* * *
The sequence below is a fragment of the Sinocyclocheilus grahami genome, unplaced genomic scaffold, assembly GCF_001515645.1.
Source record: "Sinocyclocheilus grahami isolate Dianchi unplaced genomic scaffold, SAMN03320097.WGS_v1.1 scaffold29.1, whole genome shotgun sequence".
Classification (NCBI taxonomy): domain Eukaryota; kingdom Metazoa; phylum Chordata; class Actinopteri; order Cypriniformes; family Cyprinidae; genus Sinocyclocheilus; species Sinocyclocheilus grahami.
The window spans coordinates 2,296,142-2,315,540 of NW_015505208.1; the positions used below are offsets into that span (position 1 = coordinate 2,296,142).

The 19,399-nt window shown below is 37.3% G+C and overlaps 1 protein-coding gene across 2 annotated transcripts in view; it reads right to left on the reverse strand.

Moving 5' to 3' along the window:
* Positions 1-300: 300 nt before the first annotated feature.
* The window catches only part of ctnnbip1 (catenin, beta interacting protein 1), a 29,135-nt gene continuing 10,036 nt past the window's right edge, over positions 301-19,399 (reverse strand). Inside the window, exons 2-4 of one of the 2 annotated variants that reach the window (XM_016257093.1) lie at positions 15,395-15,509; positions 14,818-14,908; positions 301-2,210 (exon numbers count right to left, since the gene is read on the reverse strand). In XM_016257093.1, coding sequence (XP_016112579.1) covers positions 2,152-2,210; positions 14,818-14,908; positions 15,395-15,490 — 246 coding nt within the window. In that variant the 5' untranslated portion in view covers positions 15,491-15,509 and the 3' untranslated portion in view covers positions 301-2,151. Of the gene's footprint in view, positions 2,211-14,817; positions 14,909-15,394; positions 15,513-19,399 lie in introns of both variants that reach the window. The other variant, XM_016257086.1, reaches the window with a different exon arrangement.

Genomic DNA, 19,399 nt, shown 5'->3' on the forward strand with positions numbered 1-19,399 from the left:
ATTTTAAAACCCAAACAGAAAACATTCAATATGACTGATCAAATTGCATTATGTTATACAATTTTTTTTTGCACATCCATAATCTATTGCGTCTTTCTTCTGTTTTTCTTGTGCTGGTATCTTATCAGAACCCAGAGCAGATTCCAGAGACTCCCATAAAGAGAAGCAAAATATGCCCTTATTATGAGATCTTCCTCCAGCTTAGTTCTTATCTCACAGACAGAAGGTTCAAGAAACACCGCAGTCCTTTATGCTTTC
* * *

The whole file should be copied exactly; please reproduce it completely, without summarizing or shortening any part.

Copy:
The sequence below is a fragment of the Sinocyclocheilus grahami genome, unplaced genomic scaffold, assembly GCF_001515645.1.
Source record: "Sinocyclocheilus grahami isolate Dianchi unplaced genomic scaffold, SAMN03320097.WGS_v1.1 scaffold29.1, whole genome shotgun sequence".
Classification (NCBI taxonomy): domain Eukaryota; kingdom Metazoa; phylum Chordata; class Actinopteri; order Cypriniformes; family Cyprinidae; genus Sinocyclocheilus; species Sinocyclocheilus grahami.
The window spans coordinates 2,296,142-2,315,540 of NW_015505208.1; the positions used below are offsets into that span (position 1 = coordinate 2,296,142).

The 19,399-nt window shown below is 37.3% G+C and overlaps 1 protein-coding gene across 2 annotated transcripts in view; it reads right to left on the reverse strand.

Moving 5' to 3' along the window:
* Positions 1-300: 300 nt before the first annotated feature.
* The window catches only part of ctnnbip1 (catenin, beta interacting protein 1), a 29,135-nt gene continuing 10,036 nt past the window's right edge, over positions 301-19,399 (reverse strand). Inside the window, exons 2-4 of one of the 2 annotated variants that reach the window (XM_016257093.1) lie at positions 15,395-15,509; positions 14,818-14,908; positions 301-2,210 (exon numbers count right to left, since the gene is read on the reverse strand). In XM_016257093.1, coding sequence (XP_016112579.1) covers positions 2,152-2,210; positions 14,818-14,908; positions 15,395-15,490 — 246 coding nt within the window. In that variant the 5' untranslated portion in view covers positions 15,491-15,509 and the 3' untranslated portion in view covers positions 301-2,151. Of the gene's footprint in view, positions 2,211-14,817; positions 14,909-15,394; positions 15,513-19,399 lie in introns of both variants that reach the window. The other variant, XM_016257086.1, reaches the window with a different exon arrangement.

Genomic DNA, 19,399 nt, shown 5'->3' on the forward strand with positions numbered 1-19,399 from the left:
ATTTTAAAACCCAAACAGAAAACATTCAATATGACTGATCAAATTGCATTATGTTATACAATTTTTTTTTGCACATCCATAATCTATTGCGTCTTTCTTCTGTTTTTCTTGTGCTGGTATCTTATCAGAACCCAGAGCAGATTCCAGAGACTCCCATAAAGAGAAGCAAAATATGCCCTTATTATGAGATCTTCCTCCAGCTTAGTTCTTATCTCACAGACAGAAGGTTCAAGAAACACCGCAGTCCTTTATGCTTTC